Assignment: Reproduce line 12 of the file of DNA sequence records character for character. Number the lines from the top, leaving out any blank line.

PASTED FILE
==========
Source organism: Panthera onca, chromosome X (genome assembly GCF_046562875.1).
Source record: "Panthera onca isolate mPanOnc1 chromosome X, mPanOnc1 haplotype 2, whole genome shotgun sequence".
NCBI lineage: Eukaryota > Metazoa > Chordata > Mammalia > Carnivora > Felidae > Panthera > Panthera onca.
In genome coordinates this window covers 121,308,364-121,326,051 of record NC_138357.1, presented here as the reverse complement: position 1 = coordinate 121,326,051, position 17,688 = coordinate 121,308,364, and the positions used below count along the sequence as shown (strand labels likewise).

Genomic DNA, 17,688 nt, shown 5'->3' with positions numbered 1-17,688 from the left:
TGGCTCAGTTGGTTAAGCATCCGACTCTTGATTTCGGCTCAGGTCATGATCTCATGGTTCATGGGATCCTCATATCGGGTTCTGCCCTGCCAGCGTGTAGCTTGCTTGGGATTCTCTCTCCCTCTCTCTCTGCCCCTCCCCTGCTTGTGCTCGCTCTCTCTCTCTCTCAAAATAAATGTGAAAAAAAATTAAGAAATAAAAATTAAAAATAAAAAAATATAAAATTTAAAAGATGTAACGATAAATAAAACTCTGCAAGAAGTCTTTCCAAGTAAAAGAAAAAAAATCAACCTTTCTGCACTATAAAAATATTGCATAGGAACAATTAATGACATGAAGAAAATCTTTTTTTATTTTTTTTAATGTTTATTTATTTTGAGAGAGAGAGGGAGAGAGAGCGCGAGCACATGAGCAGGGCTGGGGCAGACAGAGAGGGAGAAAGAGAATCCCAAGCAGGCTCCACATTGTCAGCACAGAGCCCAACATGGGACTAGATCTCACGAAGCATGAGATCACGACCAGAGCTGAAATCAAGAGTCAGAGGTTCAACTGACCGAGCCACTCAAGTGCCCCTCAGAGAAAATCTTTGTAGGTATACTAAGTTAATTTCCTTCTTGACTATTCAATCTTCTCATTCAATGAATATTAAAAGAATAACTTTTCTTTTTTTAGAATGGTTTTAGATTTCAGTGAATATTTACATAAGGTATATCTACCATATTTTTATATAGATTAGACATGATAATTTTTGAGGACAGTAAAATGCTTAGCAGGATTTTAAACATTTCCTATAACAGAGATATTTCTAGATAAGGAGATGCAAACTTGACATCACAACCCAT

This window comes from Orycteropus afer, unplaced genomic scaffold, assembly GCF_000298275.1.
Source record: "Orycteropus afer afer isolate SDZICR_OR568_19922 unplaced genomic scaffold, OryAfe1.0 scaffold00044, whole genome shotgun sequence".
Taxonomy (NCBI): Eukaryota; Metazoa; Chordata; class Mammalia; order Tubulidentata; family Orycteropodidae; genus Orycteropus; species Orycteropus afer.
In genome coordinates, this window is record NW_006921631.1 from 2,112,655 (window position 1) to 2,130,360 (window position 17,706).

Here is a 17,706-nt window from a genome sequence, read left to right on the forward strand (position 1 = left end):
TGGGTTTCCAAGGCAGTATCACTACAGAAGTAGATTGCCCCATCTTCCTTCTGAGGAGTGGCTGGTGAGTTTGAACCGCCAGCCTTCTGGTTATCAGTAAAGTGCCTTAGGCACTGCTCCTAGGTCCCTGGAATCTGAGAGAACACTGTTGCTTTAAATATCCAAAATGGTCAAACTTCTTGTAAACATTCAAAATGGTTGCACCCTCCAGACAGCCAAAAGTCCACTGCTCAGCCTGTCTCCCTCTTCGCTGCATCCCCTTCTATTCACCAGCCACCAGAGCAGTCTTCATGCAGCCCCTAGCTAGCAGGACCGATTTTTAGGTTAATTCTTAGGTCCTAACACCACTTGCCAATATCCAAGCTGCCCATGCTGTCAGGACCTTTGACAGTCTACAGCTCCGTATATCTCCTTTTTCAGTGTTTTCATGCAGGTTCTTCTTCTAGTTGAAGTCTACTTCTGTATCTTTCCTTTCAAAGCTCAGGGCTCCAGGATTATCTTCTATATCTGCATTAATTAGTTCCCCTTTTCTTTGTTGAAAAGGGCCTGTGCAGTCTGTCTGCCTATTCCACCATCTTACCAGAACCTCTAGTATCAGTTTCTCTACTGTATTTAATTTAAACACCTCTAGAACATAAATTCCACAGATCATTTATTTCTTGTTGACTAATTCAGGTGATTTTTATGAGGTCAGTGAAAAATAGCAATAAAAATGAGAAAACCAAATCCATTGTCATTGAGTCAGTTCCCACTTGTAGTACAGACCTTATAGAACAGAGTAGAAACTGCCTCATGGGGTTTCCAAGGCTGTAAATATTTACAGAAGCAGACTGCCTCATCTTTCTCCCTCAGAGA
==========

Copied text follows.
TGGGTTTCCAAGGCAGTATCACTACAGAAGTAGATTGCCCCATCTTCCTTCTGAGGAGTGGCTGGTGAGTTTGAACCGCCAGCCTTCTGGTTATCAGTAAAGTGCCTTAGGCACTGCTCCTAGGTCCCTGGAATCTGAGAGAACACTGTTGCTTTAAATATCCAAAATGGTCAAACTTCTTGTAAACATTCAAAATGGTTGCACCCTCCAGACAGCCAAAAGTCCACTGCTCAGCCTGTCTCCCTCTTCGCTGCATCCCCTTCTATTCACCAGCCACCAGAGCAGTCTTCATGCAGCCCCTAGCTAGCAGGACCGATTTTTAGGTTAATTCTTAGGTCCTAACACCACTTGCCAATATCCAAGCTGCCCATGCTGTCAGGACCTTTGACAGTCTACAGCTCCGTATATCTCCTTTTTCAGTGTTTTCATGCAGGTTCTTCTTCTAGTTGAAGTCTACTTCTGTATCTTTCCTTTCAAAGCTCAGGGCTCCAGGATTATCTTCTATATCTGCATTAATTAGTTCCCCTTTTCTTTGTTGAAAAGGGCCTGTGCAGTCTGTCTGCCTATTCCACCATCTTACCAGAACCTCTAGTATCAGTTTCTCTACTGTATTTAATTTAAACACCTCTAGAACATAAATTCCACAGATCATTTATTTCTTGTTGACTAATTCAGGTGATTTTTATGAGGTCAGTGAAAAATAGCAATAAAAATGAGAAAACCAAATCCATTGTCATTGAGTCAGTTCCCACTTGTAGTACAGACCTTATAGAACAGAGTAGAAACTGCCTCATGGGGTTTCCAAGGCTGTAAATATTTACAGAAGCAGACTGCCTCATCTTTCTCCCTCAGAGA